None of this remains. Only in fragments and pieces. In busted-up sets of dishes forgotten about in old china cabinets. What wealth remains in Wilcox County has more to do with pine trees and paper than the cotton plant.

The one way in, one way out road I live on is named after the son of a slave. Perry Johnson is said to have fathered 23 children, though a set of twins passed away at birth. Most of my neighbors, practically without exception are the sons, daughters, and extended relatives of his children.

There is calm here now. You can feel it in the evening shade. Even the spirit in the air seems to whisper peace. But I’m glad the ground can’t talk. I know what was witnessed here and mirrored everywhere. You just would never know by the terrain.

Growing up I didn’t expect that I would ever live on a farm. I was not a member of the FFA. And maybe in retrospect, I should have been. It’s no secret that I have a fair amount of “Green Acres” in me. Usually my responsibility when it comes to farming is to stay out of the way. I’m too sensitive for some parts of it, and other parts can be tedious and unavoidably dangerous.

Such was the case this past Saturday morning, as it became clear that a first time mother cow needed help delivering. She had become panicked and unpredictable. It was more than one man could safely handle.

A neighbor came over and helped. These two men have helped one another many times over the past 25 years. They have prepped gardens that fed their families and other families. They have shared pears, pecans, Catawba worms and catfish. There has been an exchange of a couple of pet kittens and puppies along the way.

After storms they have worked together with other neighbors to cut fallen trees from the one way in, one way out road we all live on. If time allows, they will help one another again, both as neighbors and as friends.

They reminded each other of this assurance as they shook hands Saturday morning.

I don’t think they have ever noticed their hands aren’t the same color. It’s just not something that matters to men in the Black Belt.

Amanda Walker is a blogger and contributor with AL.com, The Thomasville Times, West Alabama Watchman, and Wilcox Progressive Era. Contact her at walkerworld77@msn.com or athttps://www.facebook.com/AmandaWalker.Columnist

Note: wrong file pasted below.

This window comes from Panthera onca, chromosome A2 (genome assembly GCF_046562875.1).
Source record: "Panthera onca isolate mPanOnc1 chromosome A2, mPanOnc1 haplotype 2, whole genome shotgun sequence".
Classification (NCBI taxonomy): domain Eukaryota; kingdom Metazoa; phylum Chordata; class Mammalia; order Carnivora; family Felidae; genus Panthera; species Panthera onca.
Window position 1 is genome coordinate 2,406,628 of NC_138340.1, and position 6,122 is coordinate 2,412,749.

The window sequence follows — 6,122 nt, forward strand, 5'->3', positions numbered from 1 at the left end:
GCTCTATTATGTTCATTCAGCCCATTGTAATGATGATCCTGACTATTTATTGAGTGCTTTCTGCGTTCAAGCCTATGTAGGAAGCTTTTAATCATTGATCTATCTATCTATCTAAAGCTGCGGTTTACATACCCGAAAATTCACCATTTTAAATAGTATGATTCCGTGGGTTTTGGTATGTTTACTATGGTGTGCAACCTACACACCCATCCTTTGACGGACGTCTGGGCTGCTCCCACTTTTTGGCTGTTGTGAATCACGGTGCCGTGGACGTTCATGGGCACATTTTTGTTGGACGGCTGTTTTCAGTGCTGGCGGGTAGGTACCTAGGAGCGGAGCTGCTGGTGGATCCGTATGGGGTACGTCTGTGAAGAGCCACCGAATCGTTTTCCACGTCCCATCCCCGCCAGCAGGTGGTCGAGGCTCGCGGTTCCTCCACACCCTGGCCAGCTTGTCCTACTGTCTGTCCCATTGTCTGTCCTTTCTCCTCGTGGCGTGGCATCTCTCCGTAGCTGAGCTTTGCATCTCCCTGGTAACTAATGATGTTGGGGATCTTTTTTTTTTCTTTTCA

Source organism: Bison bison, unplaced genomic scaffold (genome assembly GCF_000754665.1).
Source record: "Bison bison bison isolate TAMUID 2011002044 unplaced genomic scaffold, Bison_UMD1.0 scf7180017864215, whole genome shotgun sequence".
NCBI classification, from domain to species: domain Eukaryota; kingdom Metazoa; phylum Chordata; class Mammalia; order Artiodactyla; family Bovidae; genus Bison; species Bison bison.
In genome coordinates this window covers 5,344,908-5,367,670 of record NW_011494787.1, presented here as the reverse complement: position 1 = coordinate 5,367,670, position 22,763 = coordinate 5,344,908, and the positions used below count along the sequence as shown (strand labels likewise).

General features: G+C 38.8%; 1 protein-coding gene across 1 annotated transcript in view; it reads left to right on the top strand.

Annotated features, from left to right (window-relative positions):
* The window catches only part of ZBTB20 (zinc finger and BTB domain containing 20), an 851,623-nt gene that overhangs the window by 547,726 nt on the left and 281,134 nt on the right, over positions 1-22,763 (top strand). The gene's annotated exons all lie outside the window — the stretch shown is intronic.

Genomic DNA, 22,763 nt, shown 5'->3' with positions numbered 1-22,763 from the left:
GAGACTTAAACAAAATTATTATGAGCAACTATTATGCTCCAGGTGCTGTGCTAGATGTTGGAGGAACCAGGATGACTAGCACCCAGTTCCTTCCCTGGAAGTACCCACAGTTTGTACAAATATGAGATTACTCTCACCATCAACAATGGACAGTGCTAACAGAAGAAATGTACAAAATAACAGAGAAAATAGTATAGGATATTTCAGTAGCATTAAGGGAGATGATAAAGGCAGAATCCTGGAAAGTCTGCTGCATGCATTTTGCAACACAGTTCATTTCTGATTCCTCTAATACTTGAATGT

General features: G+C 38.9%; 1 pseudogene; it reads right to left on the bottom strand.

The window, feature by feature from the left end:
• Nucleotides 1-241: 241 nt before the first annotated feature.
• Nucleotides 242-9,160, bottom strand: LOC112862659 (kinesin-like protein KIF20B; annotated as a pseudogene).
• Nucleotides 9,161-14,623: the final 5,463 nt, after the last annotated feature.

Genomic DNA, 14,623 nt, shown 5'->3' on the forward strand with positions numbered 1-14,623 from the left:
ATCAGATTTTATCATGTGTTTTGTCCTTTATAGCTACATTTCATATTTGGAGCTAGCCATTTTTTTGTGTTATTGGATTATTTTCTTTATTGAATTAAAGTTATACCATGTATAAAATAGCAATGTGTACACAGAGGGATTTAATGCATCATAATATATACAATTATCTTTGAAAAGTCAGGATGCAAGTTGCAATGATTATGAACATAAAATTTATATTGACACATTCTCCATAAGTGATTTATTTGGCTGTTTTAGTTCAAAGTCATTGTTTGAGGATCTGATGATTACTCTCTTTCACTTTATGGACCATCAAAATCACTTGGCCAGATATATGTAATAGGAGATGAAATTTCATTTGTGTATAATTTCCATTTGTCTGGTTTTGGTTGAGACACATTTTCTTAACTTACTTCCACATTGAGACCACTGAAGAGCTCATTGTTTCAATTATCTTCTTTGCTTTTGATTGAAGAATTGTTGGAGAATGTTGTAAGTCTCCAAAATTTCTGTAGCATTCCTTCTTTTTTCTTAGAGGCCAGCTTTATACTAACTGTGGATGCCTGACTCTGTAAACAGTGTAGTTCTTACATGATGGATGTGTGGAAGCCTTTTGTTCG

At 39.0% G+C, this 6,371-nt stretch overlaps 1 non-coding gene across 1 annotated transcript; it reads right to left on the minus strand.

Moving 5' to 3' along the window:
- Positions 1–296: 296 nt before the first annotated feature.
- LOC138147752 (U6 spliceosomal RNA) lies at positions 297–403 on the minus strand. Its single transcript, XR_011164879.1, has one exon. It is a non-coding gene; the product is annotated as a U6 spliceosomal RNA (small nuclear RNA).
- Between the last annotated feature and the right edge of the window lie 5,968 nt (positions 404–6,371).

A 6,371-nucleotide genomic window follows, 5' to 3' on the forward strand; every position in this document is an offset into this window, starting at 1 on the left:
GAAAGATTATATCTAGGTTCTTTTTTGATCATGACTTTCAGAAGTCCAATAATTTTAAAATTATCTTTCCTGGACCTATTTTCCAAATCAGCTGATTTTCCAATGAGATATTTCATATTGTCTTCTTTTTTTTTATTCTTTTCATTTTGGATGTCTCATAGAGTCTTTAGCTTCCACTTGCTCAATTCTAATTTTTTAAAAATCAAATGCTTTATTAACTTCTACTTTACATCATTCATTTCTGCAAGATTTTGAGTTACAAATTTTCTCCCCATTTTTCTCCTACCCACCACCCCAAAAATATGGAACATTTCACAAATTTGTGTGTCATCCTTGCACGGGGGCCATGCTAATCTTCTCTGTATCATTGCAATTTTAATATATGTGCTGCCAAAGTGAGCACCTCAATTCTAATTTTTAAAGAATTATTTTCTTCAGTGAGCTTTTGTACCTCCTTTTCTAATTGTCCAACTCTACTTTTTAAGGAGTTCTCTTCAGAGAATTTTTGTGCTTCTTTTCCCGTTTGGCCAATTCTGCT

Tears and Laughter: What your mom wants this Mother’s Day 

This is the week for mothers. Those of us still fortunate enough to have our mothers will search for just the right gift to show her how much we love and appreciate her.

We will try and find perfectly worded cards that tell her how very much she means to us. We will send fresh cut flowers, make calls, and visit.

Those without their mothers anymore will spend the week missing them while wishing they could shop for a gift. They would say the words the card would say, and take the time to personally deliver the flowers.

But this year don’t knock yourself out trying to find the illusive perfect Mother’s Day gift. Your mom wouldn’t want you to worry over it, and besides, it is true what they say. Whatever you give her will make her happy. It doesn’t even have to be a gift. All you have to do to make your mom happy is be you.

Let your mother see you enjoying your life. Follow your passions, find your purpose. Go seek your destiny. That is what she wants. Because she knows life is fleeting and temporary, yet so full of mystery, wonder, and meaning.

My first two daughters were delivered at Druid City Hospital in Tuscaloosa. My son and third daughter were born at Baptist South in Montgomery. With each I remember thinking this physical life could offer no greater gift or happiness. Women share the stories between themselves for a lifetime, these memories of meeting new little lives entering the world.  Motherhood is a heartstring that connects us.

It’s like a baptism in a sense. When a woman emerges from a hospital with a newborn in her arms she is not the same person she was before. She is equipped with a new strength no one can see, and she will hurt you over that baby.

This protective motherly love does not end when they make it out of the crib either. If you doubt this, go to any little league game in the state and watch the mamas. We defend our children, be they right or wrong, as long as we have breath within us.

I guess that’s just how God made mothers. It is the weakness that balances the strength. If they hurt, we hurt. If they experience loss, we experience loss. Our joy is contingent upon theirs.

I first realized I wanted to be a mother when the absence of a child felt like a ghost around me. It was as if a space had appeared in my life that needed to be filled.

Being a mother can be spiritually healing. It restored my faith in many ways. Prior, I might have confessed that I believed, but my heart had questions. The love I felt for my children changed that uncertainty in me.

Other mothers might describe their experiences differently, but most would likely agree that God would not allow such a powerful bond to exist in this life that doesn’t expand and continue on into the next.